Hold the laughter.
Greg Giraldo died at a New Jersey hospital Wednesday, four days after being admitted following an accidental overdose of prescription medication. He was 44.
The news was first reported by fellow comic and longtime friend Jim Norton, who tweeted a photo of the two and the message, "RIP Buddy."
A judge on NBC's Last Comic Standing, as well as a frequent guest on The Howard Stern Show and a fixture on the Comedy Central Roast circuit, Giraldo was actually a Columbia and Harvard Law School-educated attorney who strayed from his original path to school himself in the art of insult comedy.
And it worked for him.
"How cheesy is this dais? It's not a roast, it's a melt," he said during the recent David Hasselhoff roast.
"Have you ever not been drunk?" Giraldo asked the man of the hour. "You used to have a car that started when you talked to it, now you have a car that won't start when you blow into it."
Giraldo himself struggled with alcohol addiction over the years, ultimately revealing on the Stern show in September 2005 that he had been sober, minus one slip-up, for five months.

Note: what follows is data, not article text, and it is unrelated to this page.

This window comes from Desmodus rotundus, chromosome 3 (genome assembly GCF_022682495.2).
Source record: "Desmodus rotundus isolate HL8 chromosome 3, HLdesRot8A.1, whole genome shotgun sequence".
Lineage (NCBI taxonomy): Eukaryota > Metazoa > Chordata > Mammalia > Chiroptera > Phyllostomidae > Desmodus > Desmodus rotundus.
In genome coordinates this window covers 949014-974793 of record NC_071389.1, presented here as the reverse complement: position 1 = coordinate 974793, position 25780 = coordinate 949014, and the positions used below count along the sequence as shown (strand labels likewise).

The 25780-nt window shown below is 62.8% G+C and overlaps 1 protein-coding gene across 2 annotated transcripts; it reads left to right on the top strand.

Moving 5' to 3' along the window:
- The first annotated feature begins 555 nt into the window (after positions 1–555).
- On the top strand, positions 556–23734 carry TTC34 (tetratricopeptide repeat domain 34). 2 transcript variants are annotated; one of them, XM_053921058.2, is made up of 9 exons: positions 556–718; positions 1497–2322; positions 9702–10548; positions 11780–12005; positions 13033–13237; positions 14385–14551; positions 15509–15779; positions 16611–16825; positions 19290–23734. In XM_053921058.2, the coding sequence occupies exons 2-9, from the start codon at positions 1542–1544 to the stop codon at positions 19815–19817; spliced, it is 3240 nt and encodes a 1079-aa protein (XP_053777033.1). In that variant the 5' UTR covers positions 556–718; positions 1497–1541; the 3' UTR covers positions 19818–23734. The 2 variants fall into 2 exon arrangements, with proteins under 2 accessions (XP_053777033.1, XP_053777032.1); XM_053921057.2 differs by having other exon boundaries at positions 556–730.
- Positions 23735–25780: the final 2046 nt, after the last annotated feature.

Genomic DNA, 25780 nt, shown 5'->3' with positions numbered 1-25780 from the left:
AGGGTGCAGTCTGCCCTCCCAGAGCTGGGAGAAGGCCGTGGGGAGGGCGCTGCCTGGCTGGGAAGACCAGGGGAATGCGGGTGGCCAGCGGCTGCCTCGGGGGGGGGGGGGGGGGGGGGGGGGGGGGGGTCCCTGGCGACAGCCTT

"The tragic news of Greg's passing hits us very, very hard. Greg has been a close member of the Comedy Central family for years, injecting his energy and wicked sense of humor into countless projects," the network said in a statement. "The comedy community lost a brother today. Our thoughts are with his family."
Added a rep for Last Comic Standing: "Greg was one of the most talented comedians of our time. He was truly brilliant. His work will surely continue to influence and inspire us. Our thoughts and prayers are with his family."
Giraldo also appeared on Late Night With Conan O'Brien and Jimmy Kimmel Live, and did regular stand-up at the famed Comedy Cellar and Gotham Comedy Club in New York. His Midlife Vices was voted the No. 1 comedy album of 2009 by Punchline magazine and he was a guest on The Marriage Ref last season.
"R.I.P. Greg Giraldo thanks for all the laughs- you will be missed," read a tweet from the Hollywood Improv.
"He was my friend," said Gotham Comedy Club owner Chris Mazzilli. "Great guy, super talented, will be dearly missed in the business both on and off stage. He was just a really good guy and I can't say that about everyone in the business, but he was a good person."
In a 2007 interview with Cornell University's Daily Sun, Giraldo was asked why he abandoned the law to pursue comedy.
"Jesus," he deadpanned. "It's a very complex issue, but, you know, if you really read the New Testament close, I think you'd understand."
Giraldo, who was divorced, is survived by four children. Plans for a public memorial service are in the works.
(Originally published Sept. 29, 2010, at 2:42 p.m. PT)